What do you think? Was in the wrong here or are they just playing by the rules?



I don’t own many .TV domains, for me personally I’ve found they’re hard to flip and years ago I dropped most of the .TV domains that I own. Still I’ve held onto a handful of them and I still watch the market to see how .TV names are selling. Last month I was pleasantly surprised to see that .TV domains sold at a pretty nice clip with some sales prices that made me do a double-take.

The top sale from last month, as reported by NameBio was for $60,000 which sold on NameJet. That seems like a really nice price for and it was in good company with some other nice .TV sales in September. Here’s a look at the top five:

  1. – $60,000 (NameJet)
  2. – $35,000 (Sedo)
  3. – $15,000 (private sale)
  4. – $11,778 (Sedo)
  5. – $9,103 (NameJet)

Looking back at August there was only one five-figure .TV sale reported, which went for $16,000. So was there something in the air in September or are end users starting to look more and ccTLDs that look like gTLDs that they might not have noticed as much in the past?

It’s something I’ve wondered about the new gTLD program. While I agree, many domain investors don’t see the new gTLD program as a runaway success, and I’d have to agree on the whole, there’s no doubt that it’s made the average person think more about the idea of using TLDs that speak to the type of content that’s on their site.

Given the incredible growth in the online streaming world it’s not a surprise that .TV might get increasingly more interesting to a larger audience. From You Tube to Twitch, to Netflix and Hulu, cable is out and streaming is in, and more and more regular people are becoming online video content producers, and many of them are looking for their home on the web.

online streaming(Source – DaCast)

Of course I think it’s fair to say that I’m looking at a very small sample size here so it could just be completely random that .TV had such a solid set of sales in September. Still, I do think that the new gTLD program is getting consumers to think differently about what comes to the right of the dot, and while I agree .COM is king and will always command the highest prices, it is interesting to see a TLD like .TV with some pretty healthy sales prices.

What do you think? Is this just a blip in the radar that I’m making a big deal out of for now reason or is .TV going to be on more people’s radar given the growth in the online streaming space?



When we first started our company, I thought I had read enough books, blog posts, and articles written by “the experts” to know the ins and outs of hiring. Then, after building our initial team I realized that a lot of what I read in those books didn’t actually apply, things were different, our product was unique, our market was unique, heck the city and specific office we were in were unique and all of those factors combined made things different.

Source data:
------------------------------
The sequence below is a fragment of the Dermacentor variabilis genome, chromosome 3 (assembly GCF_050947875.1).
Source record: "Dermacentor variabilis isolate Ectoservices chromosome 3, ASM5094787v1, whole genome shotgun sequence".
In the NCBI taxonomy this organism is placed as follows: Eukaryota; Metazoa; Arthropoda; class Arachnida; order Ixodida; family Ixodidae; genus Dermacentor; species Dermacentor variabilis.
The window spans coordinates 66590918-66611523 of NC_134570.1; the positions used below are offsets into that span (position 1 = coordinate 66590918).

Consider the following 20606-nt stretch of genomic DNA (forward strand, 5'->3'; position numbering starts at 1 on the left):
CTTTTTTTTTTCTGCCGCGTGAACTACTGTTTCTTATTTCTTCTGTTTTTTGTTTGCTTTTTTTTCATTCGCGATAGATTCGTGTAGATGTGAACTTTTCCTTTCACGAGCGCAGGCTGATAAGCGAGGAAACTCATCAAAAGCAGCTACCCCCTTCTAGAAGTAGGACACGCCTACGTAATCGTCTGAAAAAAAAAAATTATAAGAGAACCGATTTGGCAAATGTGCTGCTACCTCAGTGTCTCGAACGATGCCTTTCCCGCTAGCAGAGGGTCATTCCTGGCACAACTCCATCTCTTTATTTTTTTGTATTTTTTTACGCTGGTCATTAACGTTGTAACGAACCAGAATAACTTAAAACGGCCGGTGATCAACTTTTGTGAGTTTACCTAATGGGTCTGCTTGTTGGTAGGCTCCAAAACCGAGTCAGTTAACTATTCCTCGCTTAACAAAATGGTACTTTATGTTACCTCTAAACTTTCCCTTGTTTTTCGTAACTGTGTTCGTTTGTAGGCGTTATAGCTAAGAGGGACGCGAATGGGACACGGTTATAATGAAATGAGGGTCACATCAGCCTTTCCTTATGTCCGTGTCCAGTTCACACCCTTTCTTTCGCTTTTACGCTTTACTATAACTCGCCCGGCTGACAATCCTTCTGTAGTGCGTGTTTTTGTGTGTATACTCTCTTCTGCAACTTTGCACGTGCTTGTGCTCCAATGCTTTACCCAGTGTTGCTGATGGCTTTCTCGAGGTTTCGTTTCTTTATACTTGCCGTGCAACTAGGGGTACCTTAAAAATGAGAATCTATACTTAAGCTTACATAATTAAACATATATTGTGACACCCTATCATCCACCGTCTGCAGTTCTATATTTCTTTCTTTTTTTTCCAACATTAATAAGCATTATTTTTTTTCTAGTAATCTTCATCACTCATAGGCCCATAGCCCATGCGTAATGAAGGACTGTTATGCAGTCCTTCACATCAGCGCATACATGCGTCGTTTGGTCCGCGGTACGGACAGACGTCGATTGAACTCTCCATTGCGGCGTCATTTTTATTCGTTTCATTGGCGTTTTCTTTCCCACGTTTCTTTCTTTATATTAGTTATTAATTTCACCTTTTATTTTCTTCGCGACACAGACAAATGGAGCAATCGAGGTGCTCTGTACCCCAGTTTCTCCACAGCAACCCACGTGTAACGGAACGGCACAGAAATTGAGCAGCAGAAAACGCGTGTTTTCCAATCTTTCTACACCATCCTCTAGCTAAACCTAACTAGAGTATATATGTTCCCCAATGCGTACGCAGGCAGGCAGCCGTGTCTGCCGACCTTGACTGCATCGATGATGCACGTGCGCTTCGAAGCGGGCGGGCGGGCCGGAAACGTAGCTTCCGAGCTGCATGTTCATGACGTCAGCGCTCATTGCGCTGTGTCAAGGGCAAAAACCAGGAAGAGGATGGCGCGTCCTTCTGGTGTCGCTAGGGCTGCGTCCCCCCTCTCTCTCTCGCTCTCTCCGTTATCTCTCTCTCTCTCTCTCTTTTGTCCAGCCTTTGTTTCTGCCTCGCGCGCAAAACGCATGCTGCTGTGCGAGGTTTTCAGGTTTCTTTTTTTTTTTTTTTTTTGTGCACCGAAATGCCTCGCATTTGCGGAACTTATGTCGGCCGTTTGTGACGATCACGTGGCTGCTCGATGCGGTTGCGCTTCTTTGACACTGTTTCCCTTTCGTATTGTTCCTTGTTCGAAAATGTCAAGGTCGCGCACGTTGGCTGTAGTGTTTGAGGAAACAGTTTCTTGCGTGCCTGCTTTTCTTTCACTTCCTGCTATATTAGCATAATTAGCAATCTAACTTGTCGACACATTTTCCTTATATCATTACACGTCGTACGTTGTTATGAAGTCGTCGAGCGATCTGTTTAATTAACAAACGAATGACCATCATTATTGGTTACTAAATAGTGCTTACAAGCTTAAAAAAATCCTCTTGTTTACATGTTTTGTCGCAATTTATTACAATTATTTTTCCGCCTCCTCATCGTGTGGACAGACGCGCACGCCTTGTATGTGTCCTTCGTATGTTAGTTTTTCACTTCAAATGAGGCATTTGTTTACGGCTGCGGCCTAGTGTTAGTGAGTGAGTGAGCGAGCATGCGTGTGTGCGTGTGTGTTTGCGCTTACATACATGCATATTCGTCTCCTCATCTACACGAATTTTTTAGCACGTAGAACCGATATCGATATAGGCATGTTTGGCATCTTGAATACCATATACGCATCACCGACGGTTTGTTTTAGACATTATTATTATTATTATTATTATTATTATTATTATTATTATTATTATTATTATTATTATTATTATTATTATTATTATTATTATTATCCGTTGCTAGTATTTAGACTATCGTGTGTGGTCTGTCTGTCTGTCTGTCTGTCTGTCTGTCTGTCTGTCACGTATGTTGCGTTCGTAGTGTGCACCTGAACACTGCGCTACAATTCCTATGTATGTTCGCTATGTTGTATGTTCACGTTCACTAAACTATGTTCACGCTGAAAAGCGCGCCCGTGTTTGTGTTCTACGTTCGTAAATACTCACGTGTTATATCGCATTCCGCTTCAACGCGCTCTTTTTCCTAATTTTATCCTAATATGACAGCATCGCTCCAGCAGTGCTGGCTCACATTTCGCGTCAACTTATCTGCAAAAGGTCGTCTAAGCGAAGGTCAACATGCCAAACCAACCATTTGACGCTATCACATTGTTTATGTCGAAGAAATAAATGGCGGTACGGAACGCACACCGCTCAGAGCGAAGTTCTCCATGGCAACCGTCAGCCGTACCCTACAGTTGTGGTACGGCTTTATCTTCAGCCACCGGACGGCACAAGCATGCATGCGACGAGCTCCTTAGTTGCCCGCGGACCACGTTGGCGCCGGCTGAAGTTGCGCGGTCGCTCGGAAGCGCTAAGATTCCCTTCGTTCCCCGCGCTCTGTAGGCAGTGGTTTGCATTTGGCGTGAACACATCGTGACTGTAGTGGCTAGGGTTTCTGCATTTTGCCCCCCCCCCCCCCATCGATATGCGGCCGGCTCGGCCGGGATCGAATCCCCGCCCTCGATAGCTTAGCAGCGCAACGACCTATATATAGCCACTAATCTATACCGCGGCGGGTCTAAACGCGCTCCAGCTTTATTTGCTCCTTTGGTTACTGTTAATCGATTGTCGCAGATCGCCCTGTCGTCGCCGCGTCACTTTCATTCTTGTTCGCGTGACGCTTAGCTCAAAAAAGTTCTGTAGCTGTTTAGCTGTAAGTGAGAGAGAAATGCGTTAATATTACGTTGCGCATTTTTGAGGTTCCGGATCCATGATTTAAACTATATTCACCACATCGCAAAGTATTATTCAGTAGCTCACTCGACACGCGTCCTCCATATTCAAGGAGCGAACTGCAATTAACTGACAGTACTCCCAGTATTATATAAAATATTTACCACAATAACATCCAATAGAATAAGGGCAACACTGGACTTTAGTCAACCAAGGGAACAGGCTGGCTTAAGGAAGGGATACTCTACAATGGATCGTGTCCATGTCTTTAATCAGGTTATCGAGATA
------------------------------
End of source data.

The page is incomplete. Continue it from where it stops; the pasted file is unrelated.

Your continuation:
Then we hired someone who considered themselves an expert at hiring. He said I just hadn’t read the right books, I needed to read the Patrick Lencioni books, which I agree are awesome, but they also helped me realize something. You can’t learn real business lessons by reading a book, startup or not, you have to do it yourself.

Now I’m not saying these books are useless. Yes, I’ve picked up solid nuggets of information from everything I’ve read, and I still think that The Five Dysfunctions of a Team is one of the best books I’ve read, period, and I’ve read it twice just to make sure everything sinks in. Still, you can read all the books in the world and encounter situations that, surprise surprise, aren’t in a book.

In startups this is more true than ever since you’re dealing with an incredibly fast-paced environment with a product or service that likely doesn’t have product market fit yet, isn’t completely built, or doesn’t have the right funding to really do what you want. As a founder you have to balance all of these things, keeping the company in a good place financially, keeping your customers happy, making sure the product is delivering as expected, and at the same time, juggle the most important thing of all – building a great team that’s excited and inspired to join you on your mission.

I know a lot of people that have been Managers at companies, they’ve build and managed teams, read all the books, then they become founders themselves and poof – everything changes. Yes, it’s different hiring when it’s your own company vs. being a Manager or Director and hiring for a company that you’re working for. Like I said above, plenty of those awesome lessons you read about in a book still apply, but many don’t – it’s a different world and like most things in startupland, you need to learn by doing.